Wilson later had run-ins with Richard Dawkins, after Dawkins published The Selfish Gene in 1976. Dawkins, following the arguments of William Hamilton, advocated a position in which evolution is driven by the multiplication of genes rather than organisms or species. From his work on ants and his observations of humans, Wilson advocated eusociality as a driving force in evolution. It is not entirely clear who won this argument – they may both be wrong – but eusociality is not currently seen as a suitable explanation for evolution in general. First of all, there are very few eusocial species, and one would expect far more of them if that were a driving force. However, it is clear that the eusocial characteristics of ants permitted them to become dominant species. Similarly, it is clear that human cooperation permitted humans to survive when all of the other Homo species perished. Also, humans are the only primates that are flourishing now. I think that the "grand theory" model in science has become obsolete. To a certain extent, it is the result of pointless competition among scientists: everone wants to be the next Darwin or the next Einstein. I think that recent scientific findings indicate that, while the physical world may behave according to a set of rules, those rules, if they exist, are probably too complex for human understanding. Every language that we use, including mathematics, exists as a product of human evolution, and is ultimately not suited to answering fundamental questions about the nature of reality. Language is best suited to activities such as exchanging information, finding food, escaping enemies, building bridges and engaging in cooperation. In order to survive as a species, you don't have to understand the universe. Furthermore, even if we wanted to, recent findings indicate that humans are not fundamentally rational.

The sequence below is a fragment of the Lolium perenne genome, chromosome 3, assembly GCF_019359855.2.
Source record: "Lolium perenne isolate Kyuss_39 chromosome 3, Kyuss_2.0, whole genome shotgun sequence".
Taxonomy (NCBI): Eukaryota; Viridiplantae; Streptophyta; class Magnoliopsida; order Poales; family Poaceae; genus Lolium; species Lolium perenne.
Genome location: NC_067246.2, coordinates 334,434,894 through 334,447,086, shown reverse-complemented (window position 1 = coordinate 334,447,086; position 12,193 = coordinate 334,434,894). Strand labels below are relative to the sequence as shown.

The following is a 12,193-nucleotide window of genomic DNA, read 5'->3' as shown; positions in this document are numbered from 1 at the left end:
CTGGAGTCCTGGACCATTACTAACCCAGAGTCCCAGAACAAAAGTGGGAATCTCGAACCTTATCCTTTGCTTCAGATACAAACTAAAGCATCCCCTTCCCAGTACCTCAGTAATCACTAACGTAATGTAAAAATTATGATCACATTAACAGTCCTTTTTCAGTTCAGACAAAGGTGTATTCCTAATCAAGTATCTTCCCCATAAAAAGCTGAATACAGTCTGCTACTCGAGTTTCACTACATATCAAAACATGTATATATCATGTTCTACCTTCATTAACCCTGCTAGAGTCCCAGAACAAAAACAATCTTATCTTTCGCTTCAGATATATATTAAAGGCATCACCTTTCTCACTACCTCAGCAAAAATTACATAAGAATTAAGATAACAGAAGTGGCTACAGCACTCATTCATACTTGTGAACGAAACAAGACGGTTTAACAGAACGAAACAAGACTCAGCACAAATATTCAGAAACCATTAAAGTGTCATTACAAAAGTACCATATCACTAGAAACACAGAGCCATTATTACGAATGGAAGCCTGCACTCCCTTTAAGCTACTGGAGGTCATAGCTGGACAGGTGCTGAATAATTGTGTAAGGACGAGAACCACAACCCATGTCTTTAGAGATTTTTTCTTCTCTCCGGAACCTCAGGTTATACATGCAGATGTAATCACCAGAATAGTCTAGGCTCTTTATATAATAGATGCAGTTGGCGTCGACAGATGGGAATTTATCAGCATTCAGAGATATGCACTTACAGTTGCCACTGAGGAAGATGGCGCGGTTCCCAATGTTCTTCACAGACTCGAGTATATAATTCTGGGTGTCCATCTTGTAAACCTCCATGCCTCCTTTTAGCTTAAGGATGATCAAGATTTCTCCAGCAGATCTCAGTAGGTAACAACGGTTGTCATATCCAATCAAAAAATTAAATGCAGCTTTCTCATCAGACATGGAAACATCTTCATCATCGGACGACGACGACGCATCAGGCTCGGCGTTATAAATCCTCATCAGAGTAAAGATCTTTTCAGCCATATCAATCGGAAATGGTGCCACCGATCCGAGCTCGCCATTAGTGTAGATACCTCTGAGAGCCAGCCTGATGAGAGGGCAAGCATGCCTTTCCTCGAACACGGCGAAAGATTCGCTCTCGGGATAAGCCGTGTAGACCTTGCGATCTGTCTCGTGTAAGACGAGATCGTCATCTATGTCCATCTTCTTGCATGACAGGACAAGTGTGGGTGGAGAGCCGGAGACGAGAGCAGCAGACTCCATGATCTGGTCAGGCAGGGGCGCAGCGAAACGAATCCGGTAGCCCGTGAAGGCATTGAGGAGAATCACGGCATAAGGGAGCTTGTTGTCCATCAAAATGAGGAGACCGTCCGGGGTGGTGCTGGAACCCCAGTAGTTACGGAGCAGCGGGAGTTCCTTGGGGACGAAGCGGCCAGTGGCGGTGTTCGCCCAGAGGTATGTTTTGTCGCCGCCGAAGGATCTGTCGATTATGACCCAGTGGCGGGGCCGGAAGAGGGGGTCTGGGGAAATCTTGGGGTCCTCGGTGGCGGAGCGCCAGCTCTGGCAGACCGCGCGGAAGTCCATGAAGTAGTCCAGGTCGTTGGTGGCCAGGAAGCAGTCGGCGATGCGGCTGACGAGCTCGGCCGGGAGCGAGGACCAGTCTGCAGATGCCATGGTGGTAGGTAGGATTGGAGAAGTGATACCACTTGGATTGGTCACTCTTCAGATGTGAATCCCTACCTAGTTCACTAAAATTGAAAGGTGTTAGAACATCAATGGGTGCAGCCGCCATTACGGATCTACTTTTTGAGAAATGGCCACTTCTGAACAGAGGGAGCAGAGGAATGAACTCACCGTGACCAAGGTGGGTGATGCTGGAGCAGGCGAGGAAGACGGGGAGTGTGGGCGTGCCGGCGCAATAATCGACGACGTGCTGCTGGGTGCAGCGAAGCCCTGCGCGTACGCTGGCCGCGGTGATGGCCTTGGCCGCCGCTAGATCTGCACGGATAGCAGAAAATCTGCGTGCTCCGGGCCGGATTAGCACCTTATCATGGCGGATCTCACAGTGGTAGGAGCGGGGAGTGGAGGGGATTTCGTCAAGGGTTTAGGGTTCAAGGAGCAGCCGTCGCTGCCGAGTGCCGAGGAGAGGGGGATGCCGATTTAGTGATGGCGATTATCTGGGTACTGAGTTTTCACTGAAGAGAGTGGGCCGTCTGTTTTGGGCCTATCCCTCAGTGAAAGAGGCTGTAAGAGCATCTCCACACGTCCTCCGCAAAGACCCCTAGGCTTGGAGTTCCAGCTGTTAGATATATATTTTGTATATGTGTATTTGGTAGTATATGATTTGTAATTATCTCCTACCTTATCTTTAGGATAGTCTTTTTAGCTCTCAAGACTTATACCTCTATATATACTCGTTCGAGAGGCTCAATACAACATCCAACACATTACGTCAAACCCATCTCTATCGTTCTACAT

The main thing that I think is missing from this book is a meaningful discussion of Wilson's personal life. His father served in World War I, became an alcoholic, with ulcers, and committed suicide by shooting himself in the head when he was forty-eight. This sounded familiar to me, because my father served in World War II, became an alcoholic, with ulcers, and committed suicide by shooting himself in the head when he was fifty. This behavior is now routinely referred to as PTSD, yet Rhodes has nothing to say about it. Near the end of the book, he recounts interviews that Wilson had with the psychologist Mihaly Csikszentmihalyi. Wilson said that he enjoyed being alone very much, and, more tellingly I think, said:

I want to feel that I'm in control, that I cannot be driven out of it, that I cannot be stopped, that I will be well regarded for being in it, and that entails control, and control means ambition. It means constantly extending one's reach, renewing, extending, innovating.

I don't have enough information to say this with much certainty, but it seems possible that Wilson's unstable childhood caused him to compulsively seek control for the rest of his life.  Rhodes says almost nothing about Wilson's adult personal life. It sounds as if Wilson did not pursue women at all until he arrived at Harvard. Once there, he seems to have dated only one woman, Irene Kelley, who did not have a college degree and worked in the Harvard admissions office. They married in 1955. She did not have any children, and they adopted a daughter, Catherine, about whom Rhodes says almost nothing. Irene died shortly before Wilson in 2021. So, to a certain extent, this book is opaque regarding Wilson's inner life.